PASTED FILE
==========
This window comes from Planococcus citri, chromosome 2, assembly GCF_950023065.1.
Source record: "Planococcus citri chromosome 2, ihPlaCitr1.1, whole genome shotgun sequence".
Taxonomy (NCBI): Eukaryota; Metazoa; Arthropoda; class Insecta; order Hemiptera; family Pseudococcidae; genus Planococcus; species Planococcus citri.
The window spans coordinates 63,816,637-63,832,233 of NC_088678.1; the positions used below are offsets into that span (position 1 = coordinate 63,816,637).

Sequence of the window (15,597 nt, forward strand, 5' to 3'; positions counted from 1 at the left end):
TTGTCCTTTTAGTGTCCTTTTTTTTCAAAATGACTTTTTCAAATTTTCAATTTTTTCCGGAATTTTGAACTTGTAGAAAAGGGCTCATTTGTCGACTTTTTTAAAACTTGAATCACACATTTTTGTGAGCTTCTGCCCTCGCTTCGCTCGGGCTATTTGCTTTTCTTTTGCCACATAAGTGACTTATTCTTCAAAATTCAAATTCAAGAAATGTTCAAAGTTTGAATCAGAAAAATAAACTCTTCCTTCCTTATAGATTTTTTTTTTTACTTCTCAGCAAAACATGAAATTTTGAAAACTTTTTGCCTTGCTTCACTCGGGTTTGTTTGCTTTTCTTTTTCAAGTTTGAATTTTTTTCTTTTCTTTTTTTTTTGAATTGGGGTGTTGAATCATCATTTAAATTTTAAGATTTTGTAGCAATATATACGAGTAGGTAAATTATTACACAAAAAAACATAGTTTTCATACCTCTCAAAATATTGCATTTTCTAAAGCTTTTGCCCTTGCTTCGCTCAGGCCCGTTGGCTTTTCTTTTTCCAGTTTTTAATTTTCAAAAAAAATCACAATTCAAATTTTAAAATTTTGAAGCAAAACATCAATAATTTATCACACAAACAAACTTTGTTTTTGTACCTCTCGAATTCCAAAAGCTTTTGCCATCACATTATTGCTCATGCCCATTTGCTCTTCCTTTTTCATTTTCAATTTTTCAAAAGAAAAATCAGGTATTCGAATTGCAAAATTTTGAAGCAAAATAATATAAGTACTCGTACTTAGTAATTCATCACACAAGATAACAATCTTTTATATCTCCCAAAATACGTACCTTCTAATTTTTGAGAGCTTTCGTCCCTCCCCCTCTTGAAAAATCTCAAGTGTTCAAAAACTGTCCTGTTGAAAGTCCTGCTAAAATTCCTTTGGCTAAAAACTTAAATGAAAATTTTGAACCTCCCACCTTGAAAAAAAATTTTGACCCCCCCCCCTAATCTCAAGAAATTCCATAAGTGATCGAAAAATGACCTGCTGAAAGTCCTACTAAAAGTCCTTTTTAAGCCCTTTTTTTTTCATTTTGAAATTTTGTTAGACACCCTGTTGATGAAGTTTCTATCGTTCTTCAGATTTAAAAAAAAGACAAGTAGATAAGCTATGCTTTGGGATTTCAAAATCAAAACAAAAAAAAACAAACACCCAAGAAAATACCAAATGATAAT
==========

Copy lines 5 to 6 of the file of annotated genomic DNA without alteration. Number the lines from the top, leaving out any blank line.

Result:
Sequence of the window (15,597 nt, forward strand, 5' to 3'; positions counted from 1 at the left end):
TTGTCCTTTTAGTGTCCTTTTTTTTCAAAATGACTTTTTCAAATTTTCAATTTTTTCCGGAATTTTGAACTTGTAGAAAAGGGCTCATTTGTCGACTTTTTTAAAACTTGAATCACACATTTTTGTGAGCTTCTGCCCTCGCTTCGCTCGGGCTATTTGCTTTTCTTTTGCCACATAAGTGACTTATTCTTCAAAATTCAAATTCAAGAAATGTTCAAAGTTTGAATCAGAAAAATAAACTCTTCCTTCCTTATAGATTTTTTTTTTTACTTCTCAGCAAAACATGAAATTTTGAAAACTTTTTGCCTTGCTTCACTCGGGTTTGTTTGCTTTTCTTTTTCAAGTTTGAATTTTTTTCTTTTCTTTTTTTTTTGAATTGGGGTGTTGAATCATCATTTAAATTTTAAGATTTTGTAGCAATATATACGAGTAGGTAAATTATTACACAAAAAAACATAGTTTTCATACCTCTCAAAATATTGCATTTTCTAAAGCTTTTGCCCTTGCTTCGCTCAGGCCCGTTGGCTTTTCTTTTTCCAGTTTTTAATTTTCAAAAAAAATCACAATTCAAATTTTAAAATTTTGAAGCAAAACATCAATAATTTATCACACAAACAAACTTTGTTTTTGTACCTCTCGAATTCCAAAAGCTTTTGCCATCACATTATTGCTCATGCCCATTTGCTCTTCCTTTTTCATTTTCAATTTTTCAAAAGAAAAATCAGGTATTCGAATTGCAAAATTTTGAAGCAAAATAATATAAGTACTCGTACTTAGTAATTCATCACACAAGATAACAATCTTTTATATCTCCCAAAATACGTACCTTCTAATTTTTGAGAGCTTTCGTCCCTCCCCCTCTTGAAAAATCTCAAGTGTTCAAAAACTGTCCTGTTGAAAGTCCTGCTAAAATTCCTTTGGCTAAAAACTTAAATGAAAATTTTGAACCTCCCACCTTGAAAAAAAATTTTGACCCCCCCCCCTAATCTCAAGAAATTCCATAAGTGATCGAAAAATGACCTGCTGAAAGTCCTACTAAAAGTCCTTTTTAAGCCCTTTTTTTTTCATTTTGAAATTTTGTTAGACACCCTGTTGATGAAGTTTCTATCGTTCTTCAGATTTAAAAAAAAGACAAGTAGATAAGCTATGCTTTGGGATTTCAAAATCAAAACAAAAAAAAACAAACACCCAAGAAAATACCAAATGATAAT